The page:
The virus outbreak was a real stress-test, delivering evidence on the capabilities of the EMS systems in Europe to manage medical emergencies of that scope. It was also a possibility to elaborate on and develop innovation solutions, seeking to make the health care systems more efficient and resilient. COVID-19 was somewhat perceived as an “invisible enemy” causing a heavy load on the EMS systems as well as health and security risks for the EMS practitioners.
Identified main challenges
The crisis caused a reduction of the transport capacities, due to the high risk of infection and obligation to transport just one patient at a time. It was also presupposed the increase of stocked and usage of gloves and disinfection material, amounting to a four times increase compared with normal operation conditions.
Based on the restructured pickup procedures in the hospitals and additional documentation work, the downtime increased while the number of transported patients dropped.
A similar situation existed in multiple different regions, resulting from the outdated reaction mechanisms during crisis situations. Due to the same, above-mentioned, restrictions for transporting patients infected with COVID-19, there were 21% to 23% less patient transports in Germany.
Critical for the state of organizational preparedness on medical emergencies was the timely procurement of materials and equipment as well as the establishment of fast tutorials to train EMS practitioners on new situations and circumstances.
The various local standards and different operating EMS organisations present a major barrier on the path towards the establishment of a more harmonized EMS system in the country.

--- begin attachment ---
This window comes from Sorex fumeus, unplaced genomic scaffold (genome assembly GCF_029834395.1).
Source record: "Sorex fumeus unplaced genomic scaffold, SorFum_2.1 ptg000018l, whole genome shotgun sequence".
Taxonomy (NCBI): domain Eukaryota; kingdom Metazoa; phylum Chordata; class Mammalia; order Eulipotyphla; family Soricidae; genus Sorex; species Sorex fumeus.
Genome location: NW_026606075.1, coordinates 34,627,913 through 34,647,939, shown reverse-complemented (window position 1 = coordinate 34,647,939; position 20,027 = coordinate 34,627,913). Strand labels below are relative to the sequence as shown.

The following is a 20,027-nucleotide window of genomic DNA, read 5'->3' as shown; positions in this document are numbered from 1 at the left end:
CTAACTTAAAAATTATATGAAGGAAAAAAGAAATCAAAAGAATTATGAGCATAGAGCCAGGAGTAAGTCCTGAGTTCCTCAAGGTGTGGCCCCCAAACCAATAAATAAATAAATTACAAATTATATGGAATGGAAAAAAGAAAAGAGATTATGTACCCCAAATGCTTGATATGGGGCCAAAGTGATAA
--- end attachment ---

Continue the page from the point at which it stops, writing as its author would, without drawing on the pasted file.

The number of incoming emergency calls has increased, causing difficulties for the dispatchers to confirm their relatedness to the virus. In addition, incoming non-emergency calls were increasing the workload of the dispatchers, making it harder to differentiate where to set the priority.
A further barrier towards a more efficient reaction to the outbreak of COVID-19, is the lack of efficient patient’s triage as well as modern equipment ensuring the safety of the EMS practitioners deployed in the field.
A possible way to react to the crises is to expand the EMS personnel implementing dedicated Public Health Physicians, able to interact with the patients and call takers – in one case, the response time increased from less than ten seconds to more than 16 seconds within a period of two days.
Another approach are technological innovations: Knowledge and usage of modern technology, is already available in many organizations based on insights from research projects in the field as well as modern technologies, applied to train EMS practitioners on events of that scope. Additionally, an eLearning platform can be used to provide emergency medical personnel with training materials. The capability gap of the incoming non-emergency calls could also be tackled through the application of artificial intelligence to distinguish incoming non-related calls from such with higher priority. Further, wearable technology can be used to support EMS practitioners wearing PPE during medical intervention to enhance their situational awareness and the quality of provided medical care. Technological innovations that could also improve the quality of the delivered medical care are video laryngoscopy, telemedicine, tele education and specific guidelines for the use of mobile applications and devices.
It is possible, however, that different technologies could pose the particular problem with having multiple approaches by organizations, leading again to the implementation of different methods and protocols in dealing with crisis scenarios. Additionally, there is a need to implement one single triage approach.
In addition, it must also be highlighted that there is a need to protect the EMS practitioners from droplets stemming from the airways of an infected person – to tackle this issue a modification of ventilation through a supraglottic airway could be the solution.
Further on, it was recognized that there is a need for the implementation of new training and teaching approaches such as distance learning, self-directed learning and virtual reality. A particular challenge originating from the outbreak of COVID-19 is to ensure the early interception of the patient deterioration directly at home.
Link to the video: https://www.iprocuresecurity.eu/critical-challenges-and-innovation-needs-of-ems-identified-during-the-covid-19-pandemic-webinar-may-14th-2020-1530/
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